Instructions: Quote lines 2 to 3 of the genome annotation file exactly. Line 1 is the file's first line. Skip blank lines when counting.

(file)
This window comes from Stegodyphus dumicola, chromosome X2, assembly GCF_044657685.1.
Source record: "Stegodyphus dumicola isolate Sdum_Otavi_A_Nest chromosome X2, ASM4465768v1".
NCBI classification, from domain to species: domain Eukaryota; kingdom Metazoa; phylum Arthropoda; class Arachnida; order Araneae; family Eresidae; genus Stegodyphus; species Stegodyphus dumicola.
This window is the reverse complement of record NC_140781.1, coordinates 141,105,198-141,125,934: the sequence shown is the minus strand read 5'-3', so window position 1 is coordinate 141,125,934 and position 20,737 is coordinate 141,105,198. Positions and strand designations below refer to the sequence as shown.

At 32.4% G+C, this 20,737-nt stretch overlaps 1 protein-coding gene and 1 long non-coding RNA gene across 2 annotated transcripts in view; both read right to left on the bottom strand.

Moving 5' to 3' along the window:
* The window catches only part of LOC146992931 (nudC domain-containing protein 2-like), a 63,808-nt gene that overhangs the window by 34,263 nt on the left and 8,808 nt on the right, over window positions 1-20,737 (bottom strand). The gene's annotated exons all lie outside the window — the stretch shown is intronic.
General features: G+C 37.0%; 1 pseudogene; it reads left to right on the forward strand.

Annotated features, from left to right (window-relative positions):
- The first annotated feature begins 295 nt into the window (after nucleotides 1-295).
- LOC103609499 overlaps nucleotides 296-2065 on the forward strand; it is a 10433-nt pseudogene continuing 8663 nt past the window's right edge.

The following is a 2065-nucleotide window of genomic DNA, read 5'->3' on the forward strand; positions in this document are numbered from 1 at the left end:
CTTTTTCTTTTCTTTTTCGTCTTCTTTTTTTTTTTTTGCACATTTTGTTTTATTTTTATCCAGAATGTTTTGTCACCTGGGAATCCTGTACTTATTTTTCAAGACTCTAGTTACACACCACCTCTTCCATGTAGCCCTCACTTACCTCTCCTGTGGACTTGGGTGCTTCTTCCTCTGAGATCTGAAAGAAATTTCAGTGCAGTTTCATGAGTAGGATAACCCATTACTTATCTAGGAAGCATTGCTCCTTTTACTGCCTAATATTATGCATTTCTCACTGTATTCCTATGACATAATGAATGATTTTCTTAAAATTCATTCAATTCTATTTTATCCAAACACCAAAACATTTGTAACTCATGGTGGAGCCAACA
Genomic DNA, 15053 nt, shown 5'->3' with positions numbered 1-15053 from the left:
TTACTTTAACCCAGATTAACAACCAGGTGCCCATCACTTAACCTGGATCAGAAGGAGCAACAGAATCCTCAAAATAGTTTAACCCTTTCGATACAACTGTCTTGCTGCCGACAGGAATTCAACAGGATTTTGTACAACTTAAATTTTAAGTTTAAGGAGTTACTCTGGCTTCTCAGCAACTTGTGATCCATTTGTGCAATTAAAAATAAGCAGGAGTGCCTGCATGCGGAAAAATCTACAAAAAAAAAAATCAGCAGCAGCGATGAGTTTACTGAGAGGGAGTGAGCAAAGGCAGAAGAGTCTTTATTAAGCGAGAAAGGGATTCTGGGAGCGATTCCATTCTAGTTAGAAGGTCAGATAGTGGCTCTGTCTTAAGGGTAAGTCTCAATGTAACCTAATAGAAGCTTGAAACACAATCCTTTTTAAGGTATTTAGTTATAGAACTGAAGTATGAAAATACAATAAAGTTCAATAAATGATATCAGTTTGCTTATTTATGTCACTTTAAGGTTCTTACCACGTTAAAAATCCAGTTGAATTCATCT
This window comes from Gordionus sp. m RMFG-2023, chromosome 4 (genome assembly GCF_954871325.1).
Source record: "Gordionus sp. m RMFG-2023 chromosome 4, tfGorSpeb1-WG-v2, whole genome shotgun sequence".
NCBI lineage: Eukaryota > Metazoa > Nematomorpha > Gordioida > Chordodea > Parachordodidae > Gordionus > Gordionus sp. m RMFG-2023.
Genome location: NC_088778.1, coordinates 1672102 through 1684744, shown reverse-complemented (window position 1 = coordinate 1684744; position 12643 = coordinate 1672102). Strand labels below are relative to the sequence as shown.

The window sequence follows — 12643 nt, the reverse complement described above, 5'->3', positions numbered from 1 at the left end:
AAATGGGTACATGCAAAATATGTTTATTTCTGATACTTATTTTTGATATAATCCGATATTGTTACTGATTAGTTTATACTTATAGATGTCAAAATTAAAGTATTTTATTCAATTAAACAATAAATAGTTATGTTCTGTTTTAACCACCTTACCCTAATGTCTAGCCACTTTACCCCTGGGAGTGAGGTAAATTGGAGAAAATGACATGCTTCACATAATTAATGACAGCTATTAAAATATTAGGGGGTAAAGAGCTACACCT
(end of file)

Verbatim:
Source record: "Stegodyphus dumicola isolate Sdum_Otavi_A_Nest chromosome X2, ASM4465768v1".
NCBI classification, from domain to species: domain Eukaryota; kingdom Metazoa; phylum Arthropoda; class Arachnida; order Araneae; family Eresidae; genus Stegodyphus; species Stegodyphus dumicola.